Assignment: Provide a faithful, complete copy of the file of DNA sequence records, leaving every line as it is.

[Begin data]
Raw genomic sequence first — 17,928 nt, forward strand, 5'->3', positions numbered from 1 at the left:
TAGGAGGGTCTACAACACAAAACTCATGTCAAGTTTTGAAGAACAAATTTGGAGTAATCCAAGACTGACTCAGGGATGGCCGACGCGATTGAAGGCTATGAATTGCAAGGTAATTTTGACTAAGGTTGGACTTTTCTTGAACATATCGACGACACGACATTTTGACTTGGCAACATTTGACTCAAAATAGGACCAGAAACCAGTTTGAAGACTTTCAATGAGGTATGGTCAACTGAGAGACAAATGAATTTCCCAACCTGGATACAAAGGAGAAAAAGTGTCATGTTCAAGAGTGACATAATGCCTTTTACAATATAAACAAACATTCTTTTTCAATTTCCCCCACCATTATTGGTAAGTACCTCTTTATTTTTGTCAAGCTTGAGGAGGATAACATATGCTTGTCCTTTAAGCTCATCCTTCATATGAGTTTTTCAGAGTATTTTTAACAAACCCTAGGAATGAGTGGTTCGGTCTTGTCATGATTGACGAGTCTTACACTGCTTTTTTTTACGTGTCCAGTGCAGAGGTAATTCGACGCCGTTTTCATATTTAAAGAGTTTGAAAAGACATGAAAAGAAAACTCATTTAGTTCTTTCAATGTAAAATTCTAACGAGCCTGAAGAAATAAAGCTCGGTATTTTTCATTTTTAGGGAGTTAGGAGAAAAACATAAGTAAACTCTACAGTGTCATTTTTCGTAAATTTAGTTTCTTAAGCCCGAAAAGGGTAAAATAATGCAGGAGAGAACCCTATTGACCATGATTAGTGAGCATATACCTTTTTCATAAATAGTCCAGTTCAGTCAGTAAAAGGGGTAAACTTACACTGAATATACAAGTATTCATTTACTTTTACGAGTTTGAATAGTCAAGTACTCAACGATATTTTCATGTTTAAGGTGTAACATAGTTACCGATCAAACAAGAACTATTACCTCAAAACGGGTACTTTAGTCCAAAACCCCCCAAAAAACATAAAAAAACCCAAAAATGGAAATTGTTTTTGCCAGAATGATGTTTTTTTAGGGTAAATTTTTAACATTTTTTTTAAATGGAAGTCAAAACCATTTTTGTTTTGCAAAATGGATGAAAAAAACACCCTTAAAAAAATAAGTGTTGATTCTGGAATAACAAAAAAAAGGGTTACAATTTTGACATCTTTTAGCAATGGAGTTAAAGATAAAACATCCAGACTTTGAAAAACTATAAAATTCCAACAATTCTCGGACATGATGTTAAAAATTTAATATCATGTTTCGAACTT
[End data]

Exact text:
Raw genomic sequence first — 17,928 nt, forward strand, 5'->3', positions numbered from 1 at the left:
TAGGAGGGTCTACAACACAAAACTCATGTCAAGTTTTGAAGAACAAATTTGGAGTAATCCAAGACTGACTCAGGGATGGCCGACGCGATTGAAGGCTATGAATTGCAAGGTAATTTTGACTAAGGTTGGACTTTTCTTGAACATATCGACGACACGACATTTTGACTTGGCAACATTTGACTCAAAATAGGACCAGAAACCAGTTTGAAGACTTTCAATGAGGTATGGTCAACTGAGAGACAAATGAATTTCCCAACCTGGATACAAAGGAGAAAAAGTGTCATGTTCAAGAGTGACATAATGCCTTTTACAATATAAACAAACATTCTTTTTCAATTTCCCCCACCATTATTGGTAAGTACCTCTTTATTTTTGTCAAGCTTGAGGAGGATAACATATGCTTGTCCTTTAAGCTCATCCTTCATATGAGTTTTTCAGAGTATTTTTAACAAACCCTAGGAATGAGTGGTTCGGTCTTGTCATGATTGACGAGTCTTACACTGCTTTTTTTTACGTGTCCAGTGCAGAGGTAATTCGACGCCGTTTTCATATTTAAAGAGTTTGAAAAGACATGAAAAGAAAACTCATTTAGTTCTTTCAATGTAAAATTCTAACGAGCCTGAAGAAATAAAGCTCGGTATTTTTCATTTTTAGGGAGTTAGGAGAAAAACATAAGTAAACTCTACAGTGTCATTTTTCGTAAATTTAGTTTCTTAAGCCCGAAAAGGGTAAAATAATGCAGGAGAGAACCCTATTGACCATGATTAGTGAGCATATACCTTTTTCATAAATAGTCCAGTTCAGTCAGTAAAAGGGGTAAACTTACACTGAATATACAAGTATTCATTTACTTTTACGAGTTTGAATAGTCAAGTACTCAACGATATTTTCATGTTTAAGGTGTAACATAGTTACCGATCAAACAAGAACTATTACCTCAAAACGGGTACTTTAGTCCAAAACCCCCCAAAAAACATAAAAAAACCCAAAAATGGAAATTGTTTTTGCCAGAATGATGTTTTTTTAGGGTAAATTTTTAACATTTTTTTTAAATGGAAGTCAAAACCATTTTTGTTTTGCAAAATGGATGAAAAAAACACCCTTAAAAAAATAAGTGTTGATTCTGGAATAACAAAAAAAAGGGTTACAATTTTGACATCTTTTAGCAATGGAGTTAAAGATAAAACATCCAGACTTTGAAAAACTATAAAATTCCAACAATTCTCGGACATGATGTTAAAAATTTAATATCATGTTTCGAACTT